High Quality CPR - Infant Chest Compression

High-Quality CPR

Sudden cardiac arrest is not a rare event. According to American Heart Association (AHA) figures, every year more than 326,000 out-of-hospital cardiac arrests occur in the United States. Since the introduction of automated external defibrillators (AED) the chance of survival has improved. Unfortunately, the rate of survival is still as low as 10%, despite advances in resuscitation science. One reason for this low figure for out-of-hospital cardiac arrests is a bystander CPR rate of 45.7% in adults and 61.4% in children ( AHA, Heart Disease and Stroke Statistics - 2018 Update ).

Currently, the AHA and the American Red Cross conduct public education and training campaigns to improve bystander CPR rates and close existing gaps in CPR education by targeting middle and high schools. Cardiac defibrillation represents an important part of CPR but chest compression and the quality of chest compression are considered even more important, especially in situations where the cardia arrest was not witnessed by the rescuer. Immediate commencement of chest compressions is life-saving. High quality CPR must to be applied until the AED is ready to analyze the rhythm.

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This blog article describes components of High-Quality CPR and novel techniques of infant resuscitation which have the potential to improve the outcome of victims of sudden cardiac arrest.

Components of High-Quality CPR (AHA)

The 2015 Guidelines of the American Heart Association for cardiopulmonary resuscitation (CPR) emphasize the importance of high-quality CPR. The guidelines present a table of all relevant components for providers of basic life support (BLS).

The AHA states that there is research available that demonstrates improved survival from cardiac arrest when the following performance targets are applied:

 Adults / AdolescentsChildren
(1 year to puberty)
(less than 1 year, excluding newborns)

Chest Compression


At least 2 inches (5 cm)
but not more than 2.4 inches (6 cm).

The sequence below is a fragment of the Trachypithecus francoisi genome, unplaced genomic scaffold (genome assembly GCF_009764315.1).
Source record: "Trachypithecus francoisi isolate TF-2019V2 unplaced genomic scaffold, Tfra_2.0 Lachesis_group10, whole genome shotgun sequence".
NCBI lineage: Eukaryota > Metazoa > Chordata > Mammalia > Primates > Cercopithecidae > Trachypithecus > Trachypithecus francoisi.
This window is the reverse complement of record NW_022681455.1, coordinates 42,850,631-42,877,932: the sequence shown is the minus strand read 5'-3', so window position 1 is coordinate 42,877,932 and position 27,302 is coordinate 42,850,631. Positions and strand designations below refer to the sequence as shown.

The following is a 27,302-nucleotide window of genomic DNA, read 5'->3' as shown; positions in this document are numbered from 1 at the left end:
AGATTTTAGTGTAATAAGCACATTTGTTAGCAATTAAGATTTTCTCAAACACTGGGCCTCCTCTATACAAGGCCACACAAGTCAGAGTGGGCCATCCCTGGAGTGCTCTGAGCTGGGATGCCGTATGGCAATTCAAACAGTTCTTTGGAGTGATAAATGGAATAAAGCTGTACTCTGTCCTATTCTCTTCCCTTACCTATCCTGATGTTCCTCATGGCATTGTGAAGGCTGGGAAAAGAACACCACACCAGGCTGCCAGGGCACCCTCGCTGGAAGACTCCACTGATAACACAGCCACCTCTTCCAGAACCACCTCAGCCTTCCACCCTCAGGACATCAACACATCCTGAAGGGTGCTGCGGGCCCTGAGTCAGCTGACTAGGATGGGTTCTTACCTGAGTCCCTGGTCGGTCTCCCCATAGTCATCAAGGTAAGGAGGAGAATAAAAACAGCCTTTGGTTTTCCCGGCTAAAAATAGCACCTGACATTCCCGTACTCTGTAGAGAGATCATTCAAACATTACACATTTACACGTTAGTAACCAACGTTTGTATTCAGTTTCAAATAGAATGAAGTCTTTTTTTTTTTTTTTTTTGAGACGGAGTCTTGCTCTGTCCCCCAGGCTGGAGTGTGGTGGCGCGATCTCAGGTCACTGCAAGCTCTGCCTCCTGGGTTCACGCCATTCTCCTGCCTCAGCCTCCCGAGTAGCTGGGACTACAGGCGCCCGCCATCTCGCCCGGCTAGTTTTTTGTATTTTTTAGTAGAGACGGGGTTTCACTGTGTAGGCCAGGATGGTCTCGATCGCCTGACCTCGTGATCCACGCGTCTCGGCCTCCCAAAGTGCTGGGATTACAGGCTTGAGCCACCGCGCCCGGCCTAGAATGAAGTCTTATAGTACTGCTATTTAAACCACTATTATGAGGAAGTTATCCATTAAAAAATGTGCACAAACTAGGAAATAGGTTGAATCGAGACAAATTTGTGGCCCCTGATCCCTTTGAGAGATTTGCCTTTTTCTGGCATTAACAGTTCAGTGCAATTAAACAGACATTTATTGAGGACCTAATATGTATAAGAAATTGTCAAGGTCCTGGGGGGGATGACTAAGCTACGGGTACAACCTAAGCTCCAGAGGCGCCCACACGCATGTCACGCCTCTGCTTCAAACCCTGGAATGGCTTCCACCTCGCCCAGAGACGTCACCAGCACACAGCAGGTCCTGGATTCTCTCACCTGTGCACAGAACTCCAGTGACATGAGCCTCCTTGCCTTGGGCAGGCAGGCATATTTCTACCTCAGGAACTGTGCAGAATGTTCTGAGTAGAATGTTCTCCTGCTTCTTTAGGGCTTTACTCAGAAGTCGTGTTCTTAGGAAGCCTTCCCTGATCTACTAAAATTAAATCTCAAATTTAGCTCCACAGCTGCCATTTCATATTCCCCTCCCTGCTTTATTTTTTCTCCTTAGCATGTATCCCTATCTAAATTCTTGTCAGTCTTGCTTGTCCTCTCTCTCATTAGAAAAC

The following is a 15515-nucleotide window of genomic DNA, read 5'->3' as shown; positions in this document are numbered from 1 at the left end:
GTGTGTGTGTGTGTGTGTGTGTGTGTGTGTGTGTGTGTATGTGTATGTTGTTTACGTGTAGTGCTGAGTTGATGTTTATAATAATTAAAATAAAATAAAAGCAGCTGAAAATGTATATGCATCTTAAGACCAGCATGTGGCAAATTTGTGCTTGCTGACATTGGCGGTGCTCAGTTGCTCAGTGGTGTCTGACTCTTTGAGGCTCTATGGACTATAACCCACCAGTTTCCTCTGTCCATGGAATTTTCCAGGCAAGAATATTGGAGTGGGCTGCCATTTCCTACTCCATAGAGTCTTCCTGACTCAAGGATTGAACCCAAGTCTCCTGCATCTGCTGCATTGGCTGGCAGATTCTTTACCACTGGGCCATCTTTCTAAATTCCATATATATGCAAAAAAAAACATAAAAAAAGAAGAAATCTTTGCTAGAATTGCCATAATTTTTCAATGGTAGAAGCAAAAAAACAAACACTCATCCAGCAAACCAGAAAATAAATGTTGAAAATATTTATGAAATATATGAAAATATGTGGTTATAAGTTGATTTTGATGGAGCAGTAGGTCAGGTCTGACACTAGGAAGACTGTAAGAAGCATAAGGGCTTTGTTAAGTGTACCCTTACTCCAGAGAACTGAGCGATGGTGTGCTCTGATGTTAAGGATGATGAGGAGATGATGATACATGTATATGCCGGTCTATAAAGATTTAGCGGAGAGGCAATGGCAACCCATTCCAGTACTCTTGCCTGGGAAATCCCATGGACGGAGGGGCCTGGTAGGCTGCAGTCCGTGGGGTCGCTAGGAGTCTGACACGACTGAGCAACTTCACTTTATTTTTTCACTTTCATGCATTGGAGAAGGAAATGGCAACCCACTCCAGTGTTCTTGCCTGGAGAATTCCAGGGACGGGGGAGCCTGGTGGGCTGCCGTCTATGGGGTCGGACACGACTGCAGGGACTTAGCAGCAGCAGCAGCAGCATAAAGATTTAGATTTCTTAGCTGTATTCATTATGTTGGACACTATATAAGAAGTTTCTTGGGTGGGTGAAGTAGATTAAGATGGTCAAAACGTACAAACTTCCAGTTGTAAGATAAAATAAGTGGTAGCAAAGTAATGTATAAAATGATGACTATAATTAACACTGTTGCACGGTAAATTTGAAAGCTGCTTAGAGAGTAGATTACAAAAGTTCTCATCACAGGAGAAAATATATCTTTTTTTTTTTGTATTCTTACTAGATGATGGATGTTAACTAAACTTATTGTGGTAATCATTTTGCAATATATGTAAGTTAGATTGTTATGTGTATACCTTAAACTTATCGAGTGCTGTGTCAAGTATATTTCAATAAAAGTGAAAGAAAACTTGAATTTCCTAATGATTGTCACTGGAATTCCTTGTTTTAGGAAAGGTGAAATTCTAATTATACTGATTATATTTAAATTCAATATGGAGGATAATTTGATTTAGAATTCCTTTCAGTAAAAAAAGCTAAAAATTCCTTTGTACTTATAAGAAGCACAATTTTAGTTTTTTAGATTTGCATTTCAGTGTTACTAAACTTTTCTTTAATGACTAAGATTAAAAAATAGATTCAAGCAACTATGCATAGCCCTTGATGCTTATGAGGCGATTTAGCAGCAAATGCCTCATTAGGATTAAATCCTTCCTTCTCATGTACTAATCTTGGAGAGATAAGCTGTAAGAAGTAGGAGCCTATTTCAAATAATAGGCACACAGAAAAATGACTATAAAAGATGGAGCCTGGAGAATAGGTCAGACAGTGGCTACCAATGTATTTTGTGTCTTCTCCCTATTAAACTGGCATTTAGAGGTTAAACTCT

At least 1/3 anteroposterior diameter of chest - about 2 inches (5 cm)

At least 1/3 anteroposterior diameter of chest About 1 1/2 inches (4 cm)


100 - 120 compressions per minute

Chest Recoil

Allow full recoil of chest after each compression;
do not lean on the chest after each compression

Minimize interruptions in chest compressions

Limit interruptions in chest compressions to less than 10 seconds

Avoid excessive ventilation

Even though, some patients may require high pressures to achieve visible chest expansions,
it is important not to apply too many breaths or too large a volume.

Excessive ventilation can potentially be harmful by

  • increasing intrathoracic pressure
  • decreasing venous return to the heart
  • thereby diminishing cardiac output and survival
  • causing gastric inflation which my result in regurgitation and aspiration

BLS Dos and Don'ts of Adult High-Quality CPR

Hand Position for Chest Compression in Adults

Adult CPR - Hand Position

According to the AHA, the rescuer should place the heel of one hand on the center of the patient's chest which is the lower half of the breastbone (sternum). The heel of the other hand is placed on top of the lower hand so that the hands are overlapped and parallel.

Chest Compression in Infants and Newborns

Depending on the number of rescuers, the AHA recommends in pediatric BLS either the two-finger technique or the two thumb-encircling hands technique.

Chest Compression in Infants

Infant CPR 2 or more rescuer - two thumb-encircling hands
infant-2-finger CPR 1 rescuer - two-finger technique

Novel method of infant chest compression

Most recently, the American Journal of Emergency Medicine published an article ahead of print about "Novel method of infant chest compression. Does the arrangement of the thumbs matter?" (Ruetzler K, et al, American Journal of Emergency Medicine (2018), https://doi.org/10.1016/j.ajem.2018.08.030 ).

The authors performed a cross-over randomized manikin study in a group of 36 paramedics. The resuscitation was performed in accordance with the current pediatric basic life support resuscitation guidelines (15:2 chest compression to ventilation rate with the recommended 100-120 chest compressions per minute). The researchers simulated a single-rescuer 2-min cardiopulmonary resuscitation with the use of a Laerdal ALS Baby trainer manikin. The study group was divided into 2 groups. The subjects were randomly assigned to either place two thumbs in a 45° angle to the chest or place the two thumbs in a 90° angle.

Two thumbs technique (TTT)

infant cpr 45 dgree diagram with thumbs in 45° angle
Infant CPR 90 Degree with thumbs in 90° angle

The study protocol comprised evaluation of the chest compression depth, chest compression rate, percentage of compressions with correct depth, percentage of chest compressions with the recommended rate, and percentage of complete chest relaxation. The preliminary results were discussed in conjunction with a previous article published by the same authors (Smereka et al. 2017. Evaluation of new two-thumb chest compression technique for infant CPR performed by novice physicians. A randomized, crossover, manikin trial. Am J Emerg Med. 2017 Apr;35(4):604-609 ). The results suggested that the 90° angle of the thumbs helped to optimize chest compression.

Further research is required to find the best mode of chest compression in infants. The AHA recommendations for pediatric BLS to either use the two-finger technique for 1 rescuer or the two thumb-encircling hands technique for 2 or more rescuers are currently the standard.

Author: Dr Christoph Camphausen, Pediatric Cardiologist and Pediatric Intensivist
Sep 10, 2018